Morningside Heights

Morningside Heights: A History of Its Architecture and Development

Andrew S. Dolkart
Copyright Date: 1998
Pages: 544
https://www.jstor.org/stable/10.7312/dolk07850
  • Cite this Item
  • Book Info
    Morningside Heights
    Book Description:

    Morningside Heights, the institutional heart of New York City, is also one of the city's most architecturally distinguished neighborhoods. The high plateau that forms Morningside Heights is geographically isolated within the city and remained largely undeveloped even as neighboring Harlem and the Upper West Side became prestigious residential communities. At the end of the nineteenth century, institutions relocated to the plateau where sizable plots were available at a convenient distance from the built-up city. In 1887 Episcopal Bishop Henry Potter announced plans for the construction of a great cathedral at the edge of the plateau. The cathedral was soon followed by Columbia College and St. Luke's Hospital, which contemplated grand complexes, and by newer institutions such as Barnard College and Teachers College that were intent on establishing a presence in the rapidly growing city. Thus, Morningside Heights became indelibly associated with New York's educational, medical, and religious foundations, and was appropriately dubbed "the Acropolis of New York."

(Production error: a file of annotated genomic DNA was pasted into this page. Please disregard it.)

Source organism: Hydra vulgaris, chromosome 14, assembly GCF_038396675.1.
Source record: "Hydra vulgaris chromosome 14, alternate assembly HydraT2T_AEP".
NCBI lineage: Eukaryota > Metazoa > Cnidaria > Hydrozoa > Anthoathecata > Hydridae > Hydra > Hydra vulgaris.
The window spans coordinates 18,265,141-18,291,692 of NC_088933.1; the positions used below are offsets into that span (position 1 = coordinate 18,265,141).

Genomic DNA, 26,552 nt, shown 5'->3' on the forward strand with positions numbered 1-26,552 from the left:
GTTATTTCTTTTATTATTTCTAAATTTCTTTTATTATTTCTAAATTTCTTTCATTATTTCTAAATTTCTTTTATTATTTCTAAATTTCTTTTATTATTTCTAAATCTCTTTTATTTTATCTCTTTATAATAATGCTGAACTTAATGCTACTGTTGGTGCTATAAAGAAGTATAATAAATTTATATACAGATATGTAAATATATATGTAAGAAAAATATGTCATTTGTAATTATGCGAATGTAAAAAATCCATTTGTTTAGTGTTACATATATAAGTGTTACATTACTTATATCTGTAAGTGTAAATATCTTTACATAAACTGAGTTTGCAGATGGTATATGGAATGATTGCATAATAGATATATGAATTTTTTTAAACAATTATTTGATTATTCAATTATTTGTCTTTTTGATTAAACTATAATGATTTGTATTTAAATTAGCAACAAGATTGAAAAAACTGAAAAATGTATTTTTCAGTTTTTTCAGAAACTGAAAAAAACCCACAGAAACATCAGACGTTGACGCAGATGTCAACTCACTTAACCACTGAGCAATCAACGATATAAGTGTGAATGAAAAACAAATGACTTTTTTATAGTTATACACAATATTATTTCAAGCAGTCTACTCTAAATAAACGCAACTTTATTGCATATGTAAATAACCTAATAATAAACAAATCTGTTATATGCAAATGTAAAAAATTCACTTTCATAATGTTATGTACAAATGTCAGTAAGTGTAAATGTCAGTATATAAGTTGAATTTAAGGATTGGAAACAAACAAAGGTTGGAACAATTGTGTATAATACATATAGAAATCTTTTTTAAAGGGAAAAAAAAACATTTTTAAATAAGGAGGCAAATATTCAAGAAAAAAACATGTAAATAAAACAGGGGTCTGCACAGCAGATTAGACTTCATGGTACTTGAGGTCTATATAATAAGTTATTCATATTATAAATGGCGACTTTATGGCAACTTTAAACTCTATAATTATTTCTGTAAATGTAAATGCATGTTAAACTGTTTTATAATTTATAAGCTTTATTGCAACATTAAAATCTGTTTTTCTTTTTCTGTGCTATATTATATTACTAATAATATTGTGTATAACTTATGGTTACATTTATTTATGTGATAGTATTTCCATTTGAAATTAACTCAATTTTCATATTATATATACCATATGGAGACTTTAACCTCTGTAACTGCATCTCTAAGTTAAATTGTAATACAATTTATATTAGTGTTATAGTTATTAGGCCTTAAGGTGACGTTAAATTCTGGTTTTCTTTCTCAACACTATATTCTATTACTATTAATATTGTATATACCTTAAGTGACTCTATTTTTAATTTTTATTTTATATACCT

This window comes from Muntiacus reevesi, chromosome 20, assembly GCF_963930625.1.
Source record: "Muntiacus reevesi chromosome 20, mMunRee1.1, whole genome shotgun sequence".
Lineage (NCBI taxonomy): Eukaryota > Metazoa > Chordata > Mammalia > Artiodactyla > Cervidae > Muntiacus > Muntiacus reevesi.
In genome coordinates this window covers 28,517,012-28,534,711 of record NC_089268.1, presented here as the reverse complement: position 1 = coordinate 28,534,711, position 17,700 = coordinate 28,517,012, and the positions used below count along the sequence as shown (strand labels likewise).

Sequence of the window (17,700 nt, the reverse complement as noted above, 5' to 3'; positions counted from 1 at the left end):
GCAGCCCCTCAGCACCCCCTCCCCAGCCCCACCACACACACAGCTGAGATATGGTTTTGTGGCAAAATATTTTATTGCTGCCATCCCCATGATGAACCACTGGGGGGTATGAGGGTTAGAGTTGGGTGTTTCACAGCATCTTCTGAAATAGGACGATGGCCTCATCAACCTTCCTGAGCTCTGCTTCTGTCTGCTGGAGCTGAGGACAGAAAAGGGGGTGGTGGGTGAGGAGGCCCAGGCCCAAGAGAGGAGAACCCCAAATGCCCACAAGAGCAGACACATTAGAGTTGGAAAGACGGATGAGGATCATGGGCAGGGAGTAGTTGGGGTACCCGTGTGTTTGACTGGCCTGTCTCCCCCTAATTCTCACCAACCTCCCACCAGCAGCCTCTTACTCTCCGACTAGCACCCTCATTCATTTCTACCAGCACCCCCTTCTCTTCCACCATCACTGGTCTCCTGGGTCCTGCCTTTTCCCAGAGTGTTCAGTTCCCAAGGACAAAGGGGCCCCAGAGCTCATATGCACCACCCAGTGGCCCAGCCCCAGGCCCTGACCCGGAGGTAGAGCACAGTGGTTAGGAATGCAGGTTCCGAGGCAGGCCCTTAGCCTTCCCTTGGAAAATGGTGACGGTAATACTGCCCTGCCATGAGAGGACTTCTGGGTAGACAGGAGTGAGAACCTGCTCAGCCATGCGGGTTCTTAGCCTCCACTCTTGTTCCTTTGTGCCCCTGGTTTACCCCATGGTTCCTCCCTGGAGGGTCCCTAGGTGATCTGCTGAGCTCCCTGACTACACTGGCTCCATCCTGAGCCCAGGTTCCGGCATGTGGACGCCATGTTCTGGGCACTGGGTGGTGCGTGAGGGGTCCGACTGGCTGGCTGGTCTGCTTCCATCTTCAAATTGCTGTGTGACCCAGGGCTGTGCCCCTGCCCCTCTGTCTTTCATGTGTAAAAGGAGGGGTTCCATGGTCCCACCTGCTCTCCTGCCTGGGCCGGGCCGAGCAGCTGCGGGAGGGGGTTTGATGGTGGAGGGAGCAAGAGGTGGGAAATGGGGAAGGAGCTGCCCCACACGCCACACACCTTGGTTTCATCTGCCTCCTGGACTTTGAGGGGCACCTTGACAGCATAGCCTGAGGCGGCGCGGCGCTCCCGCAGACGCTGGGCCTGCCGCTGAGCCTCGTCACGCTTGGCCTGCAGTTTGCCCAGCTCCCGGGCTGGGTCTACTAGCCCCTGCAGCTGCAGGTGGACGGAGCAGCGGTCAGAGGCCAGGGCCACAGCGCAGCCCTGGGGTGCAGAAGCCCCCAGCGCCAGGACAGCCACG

In this extensively illustrated book, Andrew S. Dolkart explores the architecturally varied complexes built by these organizations. He traces the successes and failures of each building project, as trustees and supporters struggled to raise funds in order to construct great campuses in a city where residents were not always generous in their support of such endeavors. Commissioning designs from some of city's and the nation's leading architects, the Morningside Heights institutions created a richly diverse ensemble of buildings.